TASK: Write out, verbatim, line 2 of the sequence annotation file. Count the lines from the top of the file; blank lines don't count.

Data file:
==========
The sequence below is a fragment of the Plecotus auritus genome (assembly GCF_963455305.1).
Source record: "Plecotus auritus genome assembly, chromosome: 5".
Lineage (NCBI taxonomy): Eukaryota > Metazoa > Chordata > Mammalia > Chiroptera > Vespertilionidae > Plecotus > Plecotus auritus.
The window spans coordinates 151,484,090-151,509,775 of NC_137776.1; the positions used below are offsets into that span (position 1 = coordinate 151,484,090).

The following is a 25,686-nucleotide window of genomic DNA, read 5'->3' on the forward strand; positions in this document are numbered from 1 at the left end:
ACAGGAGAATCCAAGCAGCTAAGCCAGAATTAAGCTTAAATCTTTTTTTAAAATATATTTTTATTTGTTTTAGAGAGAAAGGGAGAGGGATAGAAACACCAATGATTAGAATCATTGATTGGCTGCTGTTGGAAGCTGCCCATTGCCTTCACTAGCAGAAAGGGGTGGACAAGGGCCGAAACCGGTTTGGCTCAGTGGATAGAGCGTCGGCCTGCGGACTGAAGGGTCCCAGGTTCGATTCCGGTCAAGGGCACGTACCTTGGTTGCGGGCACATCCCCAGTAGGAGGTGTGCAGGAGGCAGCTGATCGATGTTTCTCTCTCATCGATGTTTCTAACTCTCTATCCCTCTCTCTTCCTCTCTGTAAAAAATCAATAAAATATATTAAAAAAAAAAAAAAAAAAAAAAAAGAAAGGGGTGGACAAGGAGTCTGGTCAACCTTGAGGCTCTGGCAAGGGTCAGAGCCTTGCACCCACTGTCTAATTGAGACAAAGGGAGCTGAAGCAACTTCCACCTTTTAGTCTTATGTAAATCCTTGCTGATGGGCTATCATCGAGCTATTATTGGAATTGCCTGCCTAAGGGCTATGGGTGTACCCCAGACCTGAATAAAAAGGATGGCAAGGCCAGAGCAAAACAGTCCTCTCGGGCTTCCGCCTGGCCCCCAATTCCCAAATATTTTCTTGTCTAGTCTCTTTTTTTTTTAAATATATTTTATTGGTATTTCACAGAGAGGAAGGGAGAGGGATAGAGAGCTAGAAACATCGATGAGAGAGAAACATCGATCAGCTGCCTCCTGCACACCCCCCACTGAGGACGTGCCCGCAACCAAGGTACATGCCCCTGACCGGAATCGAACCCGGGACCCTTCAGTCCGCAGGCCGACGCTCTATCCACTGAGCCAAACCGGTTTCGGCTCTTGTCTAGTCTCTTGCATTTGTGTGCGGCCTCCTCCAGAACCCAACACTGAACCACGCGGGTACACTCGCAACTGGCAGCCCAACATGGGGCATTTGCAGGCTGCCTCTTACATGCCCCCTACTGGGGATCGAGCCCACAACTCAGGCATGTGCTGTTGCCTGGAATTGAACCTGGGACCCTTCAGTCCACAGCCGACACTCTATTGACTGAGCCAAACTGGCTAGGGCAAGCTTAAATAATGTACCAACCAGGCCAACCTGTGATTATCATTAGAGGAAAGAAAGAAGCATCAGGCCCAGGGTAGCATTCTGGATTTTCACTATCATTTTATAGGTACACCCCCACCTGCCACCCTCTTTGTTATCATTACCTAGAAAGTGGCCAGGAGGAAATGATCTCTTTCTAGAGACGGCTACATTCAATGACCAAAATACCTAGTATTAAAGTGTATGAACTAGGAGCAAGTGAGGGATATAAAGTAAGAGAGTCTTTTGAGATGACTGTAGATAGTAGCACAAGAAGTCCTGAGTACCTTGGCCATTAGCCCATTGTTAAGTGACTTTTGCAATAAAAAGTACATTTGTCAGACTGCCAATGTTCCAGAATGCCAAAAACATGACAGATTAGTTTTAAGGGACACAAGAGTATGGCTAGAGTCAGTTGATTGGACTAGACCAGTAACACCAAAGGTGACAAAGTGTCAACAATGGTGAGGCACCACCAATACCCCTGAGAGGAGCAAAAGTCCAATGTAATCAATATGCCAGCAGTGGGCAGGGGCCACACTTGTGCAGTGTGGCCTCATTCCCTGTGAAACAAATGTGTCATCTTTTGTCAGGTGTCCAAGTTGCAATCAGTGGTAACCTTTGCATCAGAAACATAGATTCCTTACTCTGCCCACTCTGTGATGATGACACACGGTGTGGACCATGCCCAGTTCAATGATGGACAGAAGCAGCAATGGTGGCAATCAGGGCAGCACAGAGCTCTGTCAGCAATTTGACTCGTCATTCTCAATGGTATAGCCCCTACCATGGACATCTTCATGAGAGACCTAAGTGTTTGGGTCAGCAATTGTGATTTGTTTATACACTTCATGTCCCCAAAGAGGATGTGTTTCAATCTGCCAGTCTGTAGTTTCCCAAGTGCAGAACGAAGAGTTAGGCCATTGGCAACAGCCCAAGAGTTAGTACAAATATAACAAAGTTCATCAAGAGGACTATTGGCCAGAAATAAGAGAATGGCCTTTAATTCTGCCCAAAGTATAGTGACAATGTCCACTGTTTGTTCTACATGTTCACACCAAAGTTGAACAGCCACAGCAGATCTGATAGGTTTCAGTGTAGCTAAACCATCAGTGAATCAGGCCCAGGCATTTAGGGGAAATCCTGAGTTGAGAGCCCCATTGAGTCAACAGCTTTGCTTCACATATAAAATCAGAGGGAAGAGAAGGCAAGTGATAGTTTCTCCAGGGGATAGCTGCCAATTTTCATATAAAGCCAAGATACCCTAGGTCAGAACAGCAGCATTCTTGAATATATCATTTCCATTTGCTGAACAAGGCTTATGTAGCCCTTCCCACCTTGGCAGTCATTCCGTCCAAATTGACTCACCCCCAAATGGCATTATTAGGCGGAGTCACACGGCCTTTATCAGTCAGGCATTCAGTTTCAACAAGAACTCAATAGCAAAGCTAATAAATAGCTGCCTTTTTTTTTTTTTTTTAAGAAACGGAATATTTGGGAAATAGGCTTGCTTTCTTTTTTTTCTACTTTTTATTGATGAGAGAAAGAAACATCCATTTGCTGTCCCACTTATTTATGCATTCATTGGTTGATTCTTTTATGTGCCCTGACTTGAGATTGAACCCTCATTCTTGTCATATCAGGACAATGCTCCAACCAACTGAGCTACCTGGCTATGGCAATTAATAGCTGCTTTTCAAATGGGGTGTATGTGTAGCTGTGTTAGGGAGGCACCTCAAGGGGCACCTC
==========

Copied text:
Source record: "Plecotus auritus genome assembly, chromosome: 5".